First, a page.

naval and air strength in the Pacific

The immediate political consequences of the Pearl Harbor attack were swift and profound. Almost literally overnight, the mood in America changed from staying on the sidelines to active, enthusiastic participation in the war. The war effort galvanized the American public; it also had the unforeseen effect of providing a huge jolt to the economy. As Sylvia Whitman related, “The new defense business brought a welcome end to the poverty of the Great Depression…In 1933, unemployment…stood at 24.9 percent…By 1941, unemployment had dipped to 1.2 percent” (Whitman, 19). Certainly, the Japanese had underestimated the sheer quantities of war materiel the U.S. could produce; once the U.S. was revved up to full production, Japanese defeat was just a matter of time. Also, the stated U.S. policy throughout the war was “Germany first.” Japan had had no expectation that its erstwhile allies, Germany and Japan, would jump in on its side and declare war on the United States; significantly, the declaration of war by the U.S. on December 8, 1941 was only against Japan. Thus, Japan could reasonably have expected to confront the full force of U.S. military might and industry. That they only, fortuitously for them, faced a fraction of total U.S. power and still were utterly defeated shows the depth of their miscalculations.

Consequences of Pearl Harbor: The Pacific Amanda Celia and Jack Guelfi

FYI, factor this in....
an EMP would be far more devastating than you make it out to be. It would fry all unshielded, solid-state computer chips. No motor controlled by a chip (the little black box that replaced your distributor) would operate, nor would any other machine or computer with a chip. That means no water, no electricy, no communication, no transport = no food, ....and you get the picture. [this is why the CCCP continued to use vaccum tubes in essential electronics, i.e. comms, utilities, and military aircraft] This is internal catastrophe that would distract us in a very big way. Think about the consequences of Pearl Harbor or 9/11 in terms of economic and political effects.... and those were small events compared to a potential EMP burst over LA or NYC. It is the perfect way to prepare for a larger event to follow. This is how you set up an ambush.... create a distraction (lethal or not) to cause your enemy to turn and move in a desired direction and then hit them with the big and most certainly lethal surprise.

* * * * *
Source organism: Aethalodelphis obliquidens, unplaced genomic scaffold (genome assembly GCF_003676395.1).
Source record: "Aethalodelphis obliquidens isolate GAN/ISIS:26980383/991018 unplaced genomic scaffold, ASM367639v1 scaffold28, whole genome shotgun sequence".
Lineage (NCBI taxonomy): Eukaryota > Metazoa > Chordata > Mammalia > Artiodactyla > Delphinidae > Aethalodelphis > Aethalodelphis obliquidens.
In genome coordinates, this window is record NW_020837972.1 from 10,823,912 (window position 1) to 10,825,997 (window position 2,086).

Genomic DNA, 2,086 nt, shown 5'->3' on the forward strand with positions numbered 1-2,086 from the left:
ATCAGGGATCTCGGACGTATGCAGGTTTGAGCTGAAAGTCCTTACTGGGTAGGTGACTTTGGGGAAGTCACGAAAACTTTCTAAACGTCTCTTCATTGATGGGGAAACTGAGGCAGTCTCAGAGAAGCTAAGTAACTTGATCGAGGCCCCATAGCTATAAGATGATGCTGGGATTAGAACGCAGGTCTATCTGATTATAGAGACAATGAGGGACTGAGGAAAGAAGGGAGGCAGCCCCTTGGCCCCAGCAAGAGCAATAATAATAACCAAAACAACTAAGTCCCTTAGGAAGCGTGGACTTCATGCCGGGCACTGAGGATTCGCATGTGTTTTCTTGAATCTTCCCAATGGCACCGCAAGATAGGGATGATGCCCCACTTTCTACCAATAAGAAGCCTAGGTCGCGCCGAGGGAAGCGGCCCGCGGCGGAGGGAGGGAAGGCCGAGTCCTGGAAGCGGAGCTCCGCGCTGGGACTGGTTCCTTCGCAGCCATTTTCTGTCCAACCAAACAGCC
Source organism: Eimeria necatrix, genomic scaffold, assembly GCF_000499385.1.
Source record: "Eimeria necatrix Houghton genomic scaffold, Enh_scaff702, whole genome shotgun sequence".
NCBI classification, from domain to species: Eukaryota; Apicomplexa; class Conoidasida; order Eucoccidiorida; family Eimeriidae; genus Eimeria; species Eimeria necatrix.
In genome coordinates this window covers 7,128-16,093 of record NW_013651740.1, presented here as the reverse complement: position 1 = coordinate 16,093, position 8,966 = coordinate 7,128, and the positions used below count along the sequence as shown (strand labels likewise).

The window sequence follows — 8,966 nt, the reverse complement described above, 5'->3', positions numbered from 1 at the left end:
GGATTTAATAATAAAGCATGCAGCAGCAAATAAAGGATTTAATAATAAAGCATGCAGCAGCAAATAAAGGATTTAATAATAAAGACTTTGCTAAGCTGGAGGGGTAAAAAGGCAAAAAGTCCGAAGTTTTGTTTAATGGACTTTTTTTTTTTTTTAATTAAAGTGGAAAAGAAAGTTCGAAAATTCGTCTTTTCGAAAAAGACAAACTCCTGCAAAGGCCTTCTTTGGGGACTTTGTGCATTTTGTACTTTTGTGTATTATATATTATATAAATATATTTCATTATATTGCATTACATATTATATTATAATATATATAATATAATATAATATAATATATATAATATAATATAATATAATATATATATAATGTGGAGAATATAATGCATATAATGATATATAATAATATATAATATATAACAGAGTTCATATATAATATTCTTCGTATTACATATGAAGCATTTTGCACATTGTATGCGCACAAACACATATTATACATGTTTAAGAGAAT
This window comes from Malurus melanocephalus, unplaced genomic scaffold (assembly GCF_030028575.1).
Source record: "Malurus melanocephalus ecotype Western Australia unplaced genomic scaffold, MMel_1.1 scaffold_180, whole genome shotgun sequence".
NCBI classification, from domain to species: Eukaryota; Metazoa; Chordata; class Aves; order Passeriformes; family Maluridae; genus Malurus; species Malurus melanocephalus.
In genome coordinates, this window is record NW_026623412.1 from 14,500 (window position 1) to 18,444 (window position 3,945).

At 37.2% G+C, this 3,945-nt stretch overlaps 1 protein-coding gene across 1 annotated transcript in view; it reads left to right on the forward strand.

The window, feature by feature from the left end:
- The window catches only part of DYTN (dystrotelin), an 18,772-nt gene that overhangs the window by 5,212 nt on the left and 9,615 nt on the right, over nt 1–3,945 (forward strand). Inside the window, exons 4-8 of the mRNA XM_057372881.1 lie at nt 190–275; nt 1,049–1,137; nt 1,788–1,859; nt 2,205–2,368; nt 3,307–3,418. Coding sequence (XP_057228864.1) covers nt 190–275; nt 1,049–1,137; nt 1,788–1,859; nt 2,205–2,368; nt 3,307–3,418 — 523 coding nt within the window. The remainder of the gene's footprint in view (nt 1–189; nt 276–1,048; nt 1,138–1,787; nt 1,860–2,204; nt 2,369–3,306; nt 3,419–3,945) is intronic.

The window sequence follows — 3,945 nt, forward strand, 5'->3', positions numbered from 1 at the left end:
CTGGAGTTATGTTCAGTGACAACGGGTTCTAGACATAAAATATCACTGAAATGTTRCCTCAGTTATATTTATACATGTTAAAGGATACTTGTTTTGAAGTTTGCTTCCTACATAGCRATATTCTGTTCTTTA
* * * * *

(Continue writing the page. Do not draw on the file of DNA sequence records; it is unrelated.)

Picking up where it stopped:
Therefore, the field manual says "Always attack the ambush."

The idea behind pre-emption is to prevent all these possible events to spiral completely into chaos with far greater reaction and devastation than anything ever seen before. Hereby, and heretofor, we are back to "24". A society may be so moral as to allow this to happen because of the revulsion of co-ercive interrogation, but that society (i.e. Quakers, Amish, RB-World) can only exist within a larger one that will act to preserve them.

BTW, the recent atrocity that occurred in the Amish school (don't recall exact details, might Google it) is a remarkable and humbling example of a society's ability to forgive their fellow man. This incident might be an argument for how the U.S. should have reacted to 9/11. However, in that case, there was only one insane neighbor. I think that if it were known that there were tens of thousands of insane neighbors, training in large and well-funded camps for the sole purpose of carrying out numerous such atrocities across the world against undefended, innocent little girls, well, an argument might be made for doing all that you can to extinguish the movement.

How America Changed After Pearl Harbor - US News

the class—just a few minutes after the bell rings they won't remember much about the causes and consequences of Pearl Harbor

The Japanese Attack on Pearl Harbor

The attack on Pearl Harbor stunned the U.S